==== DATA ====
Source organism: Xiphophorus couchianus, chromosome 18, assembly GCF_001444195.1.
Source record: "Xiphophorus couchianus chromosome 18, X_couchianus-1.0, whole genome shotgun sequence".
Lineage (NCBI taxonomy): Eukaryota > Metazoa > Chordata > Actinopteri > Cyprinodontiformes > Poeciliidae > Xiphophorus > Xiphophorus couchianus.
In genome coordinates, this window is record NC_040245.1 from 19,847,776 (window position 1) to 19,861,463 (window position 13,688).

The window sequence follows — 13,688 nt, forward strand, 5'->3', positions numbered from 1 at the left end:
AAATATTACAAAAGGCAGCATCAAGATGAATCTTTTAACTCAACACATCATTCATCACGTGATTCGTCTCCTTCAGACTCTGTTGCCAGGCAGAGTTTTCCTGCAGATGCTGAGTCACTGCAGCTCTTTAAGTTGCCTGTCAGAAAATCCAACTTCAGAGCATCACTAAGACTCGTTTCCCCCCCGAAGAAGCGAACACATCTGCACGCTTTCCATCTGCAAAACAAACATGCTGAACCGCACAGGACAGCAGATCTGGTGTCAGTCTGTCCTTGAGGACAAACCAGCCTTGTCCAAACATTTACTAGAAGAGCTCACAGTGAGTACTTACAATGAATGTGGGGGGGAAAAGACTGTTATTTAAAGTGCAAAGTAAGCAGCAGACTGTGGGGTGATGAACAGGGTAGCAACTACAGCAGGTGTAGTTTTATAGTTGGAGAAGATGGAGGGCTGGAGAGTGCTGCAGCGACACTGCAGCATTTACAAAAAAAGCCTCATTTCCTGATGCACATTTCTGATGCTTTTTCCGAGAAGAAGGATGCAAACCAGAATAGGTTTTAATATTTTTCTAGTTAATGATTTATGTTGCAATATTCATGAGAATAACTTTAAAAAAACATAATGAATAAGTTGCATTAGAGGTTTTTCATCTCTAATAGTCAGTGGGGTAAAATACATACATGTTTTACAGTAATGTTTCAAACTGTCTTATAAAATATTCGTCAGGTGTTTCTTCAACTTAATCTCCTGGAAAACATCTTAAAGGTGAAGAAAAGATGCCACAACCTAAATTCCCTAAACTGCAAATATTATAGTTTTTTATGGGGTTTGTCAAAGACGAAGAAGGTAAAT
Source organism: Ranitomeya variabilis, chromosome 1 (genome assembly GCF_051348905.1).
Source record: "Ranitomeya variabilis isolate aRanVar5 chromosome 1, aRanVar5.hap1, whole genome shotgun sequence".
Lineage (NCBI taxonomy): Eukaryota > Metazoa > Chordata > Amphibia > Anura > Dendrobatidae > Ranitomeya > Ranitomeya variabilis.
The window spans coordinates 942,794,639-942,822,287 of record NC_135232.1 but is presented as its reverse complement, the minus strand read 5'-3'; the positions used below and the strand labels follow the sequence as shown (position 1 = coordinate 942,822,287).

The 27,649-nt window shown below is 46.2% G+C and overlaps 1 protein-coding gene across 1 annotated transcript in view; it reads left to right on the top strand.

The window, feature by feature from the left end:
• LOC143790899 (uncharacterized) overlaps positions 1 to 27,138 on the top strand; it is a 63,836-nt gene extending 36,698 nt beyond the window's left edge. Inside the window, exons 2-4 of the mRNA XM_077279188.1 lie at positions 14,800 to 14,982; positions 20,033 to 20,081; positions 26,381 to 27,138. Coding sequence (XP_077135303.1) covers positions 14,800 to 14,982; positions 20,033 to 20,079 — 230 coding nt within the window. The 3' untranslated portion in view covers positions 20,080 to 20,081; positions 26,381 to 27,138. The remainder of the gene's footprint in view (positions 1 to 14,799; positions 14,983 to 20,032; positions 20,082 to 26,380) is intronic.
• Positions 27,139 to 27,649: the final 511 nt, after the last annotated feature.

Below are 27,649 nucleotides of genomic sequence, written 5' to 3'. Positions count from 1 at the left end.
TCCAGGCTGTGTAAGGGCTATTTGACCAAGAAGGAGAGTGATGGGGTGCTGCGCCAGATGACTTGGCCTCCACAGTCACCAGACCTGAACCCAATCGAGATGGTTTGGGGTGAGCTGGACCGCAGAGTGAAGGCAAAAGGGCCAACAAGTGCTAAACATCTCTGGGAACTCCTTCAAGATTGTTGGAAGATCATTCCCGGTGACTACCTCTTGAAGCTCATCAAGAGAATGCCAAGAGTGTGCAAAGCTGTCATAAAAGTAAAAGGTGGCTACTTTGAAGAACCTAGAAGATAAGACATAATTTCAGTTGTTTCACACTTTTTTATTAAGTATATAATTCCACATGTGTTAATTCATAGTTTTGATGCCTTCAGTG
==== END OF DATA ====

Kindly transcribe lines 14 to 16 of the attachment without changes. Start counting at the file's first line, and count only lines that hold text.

• Positions 27,139 to 27,649: the final 511 nt, after the last annotated feature.

Below are 27,649 nucleotides of genomic sequence, written 5' to 3'. Positions count from 1 at the left end.
TCCAGGCTGTGTAAGGGCTATTTGACCAAGAAGGAGAGTGATGGGGTGCTGCGCCAGATGACTTGGCCTCCACAGTCACCAGACCTGAACCCAATCGAGATGGTTTGGGGTGAGCTGGACCGCAGAGTGAAGGCAAAAGGGCCAACAAGTGCTAAACATCTCTGGGAACTCCTTCAAGATTGTTGGAAGATCATTCCCGGTGACTACCTCTTGAAGCTCATCAAGAGAATGCCAAGAGTGTGCAAAGCTGTCATAAAAGTAAAAGGTGGCTACTTTGAAGAACCTAGAAGATAAGACATAATTTCAGTTGTTTCACACTTTTTTATTAAGTATATAATTCCACATGTGTTAATTCATAGTTTTGATGCCTTCAGTG